Date of Award

Spring 1-1-2017

Document Type

Dissertation

Degree Name

Doctor of Philosophy (PhD)

Department

Mechanical Engineering

First Advisor

Virginia L. Ferguson

Second Advisor

Corey P. Neu

Third Advisor

Stephanie J. Bryant

Fourth Advisor

Frank W. DelRio

Fifth Advisor

Rong Long

Abstract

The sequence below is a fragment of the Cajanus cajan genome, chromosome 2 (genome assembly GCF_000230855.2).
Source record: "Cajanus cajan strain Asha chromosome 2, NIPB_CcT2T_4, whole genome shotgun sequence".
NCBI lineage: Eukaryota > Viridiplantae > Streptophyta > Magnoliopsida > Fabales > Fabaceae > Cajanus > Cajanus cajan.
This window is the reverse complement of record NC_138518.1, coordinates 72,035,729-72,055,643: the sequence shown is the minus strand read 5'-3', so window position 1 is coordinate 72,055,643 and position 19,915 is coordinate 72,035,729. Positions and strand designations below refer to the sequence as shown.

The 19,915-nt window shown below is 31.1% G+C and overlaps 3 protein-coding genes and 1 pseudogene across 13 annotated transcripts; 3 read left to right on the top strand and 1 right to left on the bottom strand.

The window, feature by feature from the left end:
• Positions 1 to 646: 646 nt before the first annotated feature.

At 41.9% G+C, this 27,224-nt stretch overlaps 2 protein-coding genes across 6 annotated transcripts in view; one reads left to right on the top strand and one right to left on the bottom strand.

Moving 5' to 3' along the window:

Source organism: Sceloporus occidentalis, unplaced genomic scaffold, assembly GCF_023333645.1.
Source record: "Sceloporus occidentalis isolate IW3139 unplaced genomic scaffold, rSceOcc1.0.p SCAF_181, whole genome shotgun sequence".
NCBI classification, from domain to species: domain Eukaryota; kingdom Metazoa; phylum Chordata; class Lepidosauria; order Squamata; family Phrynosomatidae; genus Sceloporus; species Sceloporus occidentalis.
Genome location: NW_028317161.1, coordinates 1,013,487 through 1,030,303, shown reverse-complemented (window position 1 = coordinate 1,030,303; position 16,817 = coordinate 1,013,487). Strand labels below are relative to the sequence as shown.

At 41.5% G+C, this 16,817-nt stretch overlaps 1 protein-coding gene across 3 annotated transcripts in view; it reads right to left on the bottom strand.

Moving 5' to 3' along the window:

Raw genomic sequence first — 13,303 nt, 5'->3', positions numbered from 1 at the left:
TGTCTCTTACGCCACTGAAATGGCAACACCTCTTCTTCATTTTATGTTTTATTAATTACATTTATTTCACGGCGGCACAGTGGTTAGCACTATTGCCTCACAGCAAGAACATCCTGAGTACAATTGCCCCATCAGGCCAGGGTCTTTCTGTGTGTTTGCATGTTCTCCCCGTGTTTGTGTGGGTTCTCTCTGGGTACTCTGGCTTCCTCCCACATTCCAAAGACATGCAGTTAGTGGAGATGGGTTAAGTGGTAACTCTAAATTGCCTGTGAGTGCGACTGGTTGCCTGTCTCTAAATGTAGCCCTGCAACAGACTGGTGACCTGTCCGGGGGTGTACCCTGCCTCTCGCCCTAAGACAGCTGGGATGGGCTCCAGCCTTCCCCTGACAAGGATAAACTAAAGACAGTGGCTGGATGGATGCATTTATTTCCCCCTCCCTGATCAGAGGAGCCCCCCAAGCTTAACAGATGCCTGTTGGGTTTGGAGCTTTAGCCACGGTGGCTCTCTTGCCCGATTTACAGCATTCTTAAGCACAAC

This work focused on characterizing the mechanical behavior of biological material in physiologically relevant conditions and at sub millimeter length scales. Elucidating the time, length scale, and directionally dependent mechanical behavior of cartilage and other biological materials is critical to adequately recapitulate native mechanosensory cues for cells, create computational models that mimic native tissue behavior, and assess disease progression. This work focused on three broad aspects of characterizing the mechanical behavior of articular cartilage. First, we sought to reveal the causes of time-dependent deformation and variation of mechanical properties with distance from the articular surface. Second, we investigated size dependence of mechanical properties. Finally, we examined material anisotropy of both the calcified and uncalcified tissues of the osteochondral interface. This research provides insight into how articular cartilage serves to support physiologic loads and simultaneously sustain chondrocyte viability.

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